About a dozen years ago I decided to build a new house in the middle of a cabbage field. A bit radical, but having been recently widowed and really not inclined toward farming, mowing and maintaining eight and a half acres was a daunting, if not near-impossible task. It didn’t take long to contract with a modular home company and design a house that was really bigger than we needed.
But what an adventure! Once the field was prepared, a massive hole–a basement actually–was dug, creating a giant mountain of sandy soil which was at one time the base of an ancient lake. The ridge on which we live is an old lake shore, which millions of years later became the road on which our home is located. The digging went well, and although the workers held their breath waiting for ground water to come seeping or pouring out of the ground, the to-be basement stayed dry.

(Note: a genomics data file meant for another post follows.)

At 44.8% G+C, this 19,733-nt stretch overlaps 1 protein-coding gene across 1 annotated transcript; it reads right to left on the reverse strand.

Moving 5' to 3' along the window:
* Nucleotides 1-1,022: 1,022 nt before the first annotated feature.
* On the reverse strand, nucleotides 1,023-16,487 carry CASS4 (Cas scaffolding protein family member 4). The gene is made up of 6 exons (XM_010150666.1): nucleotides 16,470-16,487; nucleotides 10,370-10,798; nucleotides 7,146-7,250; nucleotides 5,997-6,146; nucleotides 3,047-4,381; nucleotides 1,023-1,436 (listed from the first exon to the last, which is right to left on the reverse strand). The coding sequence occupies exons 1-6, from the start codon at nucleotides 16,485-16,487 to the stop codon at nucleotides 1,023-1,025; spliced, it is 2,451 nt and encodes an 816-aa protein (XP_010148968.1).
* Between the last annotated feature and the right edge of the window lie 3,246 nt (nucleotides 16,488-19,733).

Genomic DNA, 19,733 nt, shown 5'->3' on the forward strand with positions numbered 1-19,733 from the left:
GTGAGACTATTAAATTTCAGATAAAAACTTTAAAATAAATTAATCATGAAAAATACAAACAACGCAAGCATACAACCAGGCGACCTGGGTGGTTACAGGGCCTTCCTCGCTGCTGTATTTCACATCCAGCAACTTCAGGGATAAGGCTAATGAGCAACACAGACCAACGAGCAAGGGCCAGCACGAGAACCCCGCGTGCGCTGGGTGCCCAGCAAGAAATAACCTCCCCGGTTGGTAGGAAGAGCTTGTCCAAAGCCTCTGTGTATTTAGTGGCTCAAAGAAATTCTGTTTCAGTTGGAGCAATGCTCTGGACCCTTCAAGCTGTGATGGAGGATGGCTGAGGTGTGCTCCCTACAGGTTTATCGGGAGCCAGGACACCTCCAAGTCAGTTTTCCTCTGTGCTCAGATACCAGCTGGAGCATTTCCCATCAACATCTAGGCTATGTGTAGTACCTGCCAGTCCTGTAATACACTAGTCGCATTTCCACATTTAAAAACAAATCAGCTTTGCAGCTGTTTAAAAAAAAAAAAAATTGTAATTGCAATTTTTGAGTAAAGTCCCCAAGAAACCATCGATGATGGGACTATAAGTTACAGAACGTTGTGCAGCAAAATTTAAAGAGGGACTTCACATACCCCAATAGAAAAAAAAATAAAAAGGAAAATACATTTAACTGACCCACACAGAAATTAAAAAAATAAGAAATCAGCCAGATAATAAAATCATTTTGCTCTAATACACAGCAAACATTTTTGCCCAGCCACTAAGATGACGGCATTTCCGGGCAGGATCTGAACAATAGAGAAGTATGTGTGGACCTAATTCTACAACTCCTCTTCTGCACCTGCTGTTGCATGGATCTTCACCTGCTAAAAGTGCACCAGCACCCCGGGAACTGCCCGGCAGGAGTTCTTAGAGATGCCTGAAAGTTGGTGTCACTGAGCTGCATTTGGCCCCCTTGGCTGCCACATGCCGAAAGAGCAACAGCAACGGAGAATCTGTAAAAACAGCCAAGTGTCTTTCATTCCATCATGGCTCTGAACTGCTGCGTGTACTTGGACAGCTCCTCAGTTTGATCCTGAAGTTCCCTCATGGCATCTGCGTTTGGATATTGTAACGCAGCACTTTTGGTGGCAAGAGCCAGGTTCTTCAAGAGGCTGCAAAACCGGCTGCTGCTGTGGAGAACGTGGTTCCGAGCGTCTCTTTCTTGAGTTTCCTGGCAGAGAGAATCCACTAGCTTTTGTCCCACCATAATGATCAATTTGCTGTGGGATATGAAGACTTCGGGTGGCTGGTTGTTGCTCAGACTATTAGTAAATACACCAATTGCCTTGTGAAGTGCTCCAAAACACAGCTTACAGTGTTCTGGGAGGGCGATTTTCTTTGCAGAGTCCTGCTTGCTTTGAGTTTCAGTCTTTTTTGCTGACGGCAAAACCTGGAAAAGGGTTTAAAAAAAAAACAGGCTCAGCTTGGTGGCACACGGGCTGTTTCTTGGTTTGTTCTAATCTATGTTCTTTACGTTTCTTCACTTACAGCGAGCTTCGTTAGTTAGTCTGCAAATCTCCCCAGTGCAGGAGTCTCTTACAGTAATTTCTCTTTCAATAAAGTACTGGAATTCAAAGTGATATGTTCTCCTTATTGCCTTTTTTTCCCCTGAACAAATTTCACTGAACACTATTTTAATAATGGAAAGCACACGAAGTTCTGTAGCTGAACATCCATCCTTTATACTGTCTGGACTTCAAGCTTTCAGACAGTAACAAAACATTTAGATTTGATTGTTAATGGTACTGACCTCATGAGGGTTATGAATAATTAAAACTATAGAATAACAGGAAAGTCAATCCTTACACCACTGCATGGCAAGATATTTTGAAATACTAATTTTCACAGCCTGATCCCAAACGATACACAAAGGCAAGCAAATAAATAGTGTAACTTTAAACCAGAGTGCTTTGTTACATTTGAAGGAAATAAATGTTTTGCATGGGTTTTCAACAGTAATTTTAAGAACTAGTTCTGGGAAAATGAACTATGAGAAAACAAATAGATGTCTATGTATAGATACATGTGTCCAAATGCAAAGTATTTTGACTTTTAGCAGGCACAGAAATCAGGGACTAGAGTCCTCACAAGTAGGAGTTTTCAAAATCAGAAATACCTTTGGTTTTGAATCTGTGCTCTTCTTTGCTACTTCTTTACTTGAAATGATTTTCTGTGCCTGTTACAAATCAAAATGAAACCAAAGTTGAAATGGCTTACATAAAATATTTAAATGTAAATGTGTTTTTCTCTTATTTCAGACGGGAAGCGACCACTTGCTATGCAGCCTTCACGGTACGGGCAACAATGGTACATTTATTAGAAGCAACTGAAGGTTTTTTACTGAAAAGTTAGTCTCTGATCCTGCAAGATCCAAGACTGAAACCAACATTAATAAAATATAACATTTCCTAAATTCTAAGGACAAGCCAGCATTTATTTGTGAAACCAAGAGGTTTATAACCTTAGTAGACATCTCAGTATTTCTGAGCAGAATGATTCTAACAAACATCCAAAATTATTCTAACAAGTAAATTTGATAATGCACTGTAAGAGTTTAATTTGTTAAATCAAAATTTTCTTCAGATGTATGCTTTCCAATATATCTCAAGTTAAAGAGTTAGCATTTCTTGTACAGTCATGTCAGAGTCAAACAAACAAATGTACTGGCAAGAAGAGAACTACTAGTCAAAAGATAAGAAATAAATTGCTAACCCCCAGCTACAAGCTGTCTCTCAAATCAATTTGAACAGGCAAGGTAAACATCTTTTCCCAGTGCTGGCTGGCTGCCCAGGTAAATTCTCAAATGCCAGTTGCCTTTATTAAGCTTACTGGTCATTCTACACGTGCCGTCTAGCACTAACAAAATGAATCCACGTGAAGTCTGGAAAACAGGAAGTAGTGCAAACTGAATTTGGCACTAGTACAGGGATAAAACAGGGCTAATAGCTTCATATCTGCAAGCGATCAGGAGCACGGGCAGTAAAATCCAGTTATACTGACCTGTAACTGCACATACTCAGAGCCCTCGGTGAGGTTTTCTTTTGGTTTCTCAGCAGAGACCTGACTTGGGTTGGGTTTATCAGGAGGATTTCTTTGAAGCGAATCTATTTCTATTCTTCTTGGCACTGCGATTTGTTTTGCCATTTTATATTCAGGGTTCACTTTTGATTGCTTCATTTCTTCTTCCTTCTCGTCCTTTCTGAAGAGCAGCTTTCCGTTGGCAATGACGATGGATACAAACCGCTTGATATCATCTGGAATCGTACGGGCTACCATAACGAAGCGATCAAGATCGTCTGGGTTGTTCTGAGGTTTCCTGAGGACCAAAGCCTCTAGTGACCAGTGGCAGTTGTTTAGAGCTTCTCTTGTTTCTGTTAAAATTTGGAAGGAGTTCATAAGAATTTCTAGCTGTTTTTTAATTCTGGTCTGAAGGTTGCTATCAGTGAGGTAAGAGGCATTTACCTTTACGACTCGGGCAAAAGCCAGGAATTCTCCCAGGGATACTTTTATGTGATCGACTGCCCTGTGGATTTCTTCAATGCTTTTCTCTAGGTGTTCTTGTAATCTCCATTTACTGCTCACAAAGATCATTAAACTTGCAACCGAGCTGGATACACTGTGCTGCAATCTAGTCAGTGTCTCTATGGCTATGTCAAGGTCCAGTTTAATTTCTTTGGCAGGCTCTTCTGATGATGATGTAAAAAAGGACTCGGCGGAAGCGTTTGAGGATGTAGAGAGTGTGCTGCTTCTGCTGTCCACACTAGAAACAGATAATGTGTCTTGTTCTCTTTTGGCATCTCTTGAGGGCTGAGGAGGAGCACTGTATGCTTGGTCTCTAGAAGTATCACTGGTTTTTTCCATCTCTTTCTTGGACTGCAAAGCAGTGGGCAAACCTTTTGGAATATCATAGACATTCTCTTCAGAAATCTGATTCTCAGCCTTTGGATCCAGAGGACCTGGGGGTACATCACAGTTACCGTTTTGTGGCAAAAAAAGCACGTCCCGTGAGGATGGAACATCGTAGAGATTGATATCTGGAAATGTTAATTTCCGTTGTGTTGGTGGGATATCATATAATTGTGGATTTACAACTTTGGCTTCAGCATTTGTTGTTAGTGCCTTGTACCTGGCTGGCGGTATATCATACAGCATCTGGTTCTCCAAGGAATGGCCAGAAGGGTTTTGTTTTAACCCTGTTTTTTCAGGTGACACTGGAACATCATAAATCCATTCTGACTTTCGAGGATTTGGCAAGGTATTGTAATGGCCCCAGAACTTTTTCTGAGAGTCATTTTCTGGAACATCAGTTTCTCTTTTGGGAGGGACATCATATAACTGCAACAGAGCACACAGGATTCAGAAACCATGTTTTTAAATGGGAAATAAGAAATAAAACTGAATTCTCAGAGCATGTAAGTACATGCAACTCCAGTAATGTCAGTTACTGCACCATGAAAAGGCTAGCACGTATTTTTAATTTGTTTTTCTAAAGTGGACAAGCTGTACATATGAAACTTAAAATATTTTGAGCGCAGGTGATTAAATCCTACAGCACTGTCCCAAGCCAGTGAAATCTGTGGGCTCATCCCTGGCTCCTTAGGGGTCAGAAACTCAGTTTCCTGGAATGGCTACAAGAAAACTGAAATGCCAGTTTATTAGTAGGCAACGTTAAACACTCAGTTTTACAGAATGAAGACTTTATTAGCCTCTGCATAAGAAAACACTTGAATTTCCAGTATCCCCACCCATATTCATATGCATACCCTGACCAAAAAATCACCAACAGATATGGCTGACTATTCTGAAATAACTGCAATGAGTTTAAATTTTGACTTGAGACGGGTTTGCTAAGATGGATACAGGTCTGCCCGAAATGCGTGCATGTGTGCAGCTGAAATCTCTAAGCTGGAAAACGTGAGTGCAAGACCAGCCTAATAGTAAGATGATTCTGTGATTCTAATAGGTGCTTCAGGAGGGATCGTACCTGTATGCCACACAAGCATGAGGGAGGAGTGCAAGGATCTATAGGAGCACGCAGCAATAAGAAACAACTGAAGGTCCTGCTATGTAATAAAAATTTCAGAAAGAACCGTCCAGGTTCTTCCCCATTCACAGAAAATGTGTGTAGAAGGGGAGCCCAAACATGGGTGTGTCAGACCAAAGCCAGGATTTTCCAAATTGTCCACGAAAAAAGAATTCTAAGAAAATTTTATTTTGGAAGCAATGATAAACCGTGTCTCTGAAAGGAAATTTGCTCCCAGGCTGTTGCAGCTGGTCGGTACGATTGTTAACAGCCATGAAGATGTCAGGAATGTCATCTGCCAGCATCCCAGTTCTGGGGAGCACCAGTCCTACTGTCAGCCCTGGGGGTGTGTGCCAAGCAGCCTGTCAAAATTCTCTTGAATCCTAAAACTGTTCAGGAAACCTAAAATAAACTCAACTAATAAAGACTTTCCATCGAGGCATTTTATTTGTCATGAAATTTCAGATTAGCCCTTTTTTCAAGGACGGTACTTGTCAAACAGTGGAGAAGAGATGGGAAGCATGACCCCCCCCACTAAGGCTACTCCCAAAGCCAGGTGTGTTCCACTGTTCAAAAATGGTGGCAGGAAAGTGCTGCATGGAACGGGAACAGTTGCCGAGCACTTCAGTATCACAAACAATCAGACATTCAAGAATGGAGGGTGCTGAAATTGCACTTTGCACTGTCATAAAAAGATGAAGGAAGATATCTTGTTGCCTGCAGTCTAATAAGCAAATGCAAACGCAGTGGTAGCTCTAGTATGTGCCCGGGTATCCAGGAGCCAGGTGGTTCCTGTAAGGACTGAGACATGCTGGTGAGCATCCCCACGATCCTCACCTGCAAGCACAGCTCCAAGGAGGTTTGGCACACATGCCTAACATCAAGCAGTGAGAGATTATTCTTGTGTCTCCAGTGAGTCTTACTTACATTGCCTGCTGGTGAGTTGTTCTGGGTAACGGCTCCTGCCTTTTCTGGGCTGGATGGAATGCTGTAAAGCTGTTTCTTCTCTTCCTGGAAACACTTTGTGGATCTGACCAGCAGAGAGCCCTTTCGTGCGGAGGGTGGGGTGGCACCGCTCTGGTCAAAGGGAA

We were deemed fortunate, as a newly under construction house a mile or so down the road required seven sump pumps to clear the basin so that the cement floor could be poured. Anyway, the mountain in what is now our back yard grew taller, as the hole grew deeper. I loved it….being a lover of anything resembling a stone, rock, boulder, I was much enthusiastic at the thought that these particular stones coming to the surface had never been seen by humans. At least not in the imaginable duration.
We were hoping for BIG stones, boulders such as many new homes feature proudly in their front yards, but the largest stone we found was no bigger than my fist. I believe much of it, maybe most, is Berea Sandstone,, and chert, and all sorts of rock that had either always been there or arrived with a glacier back in the ice age.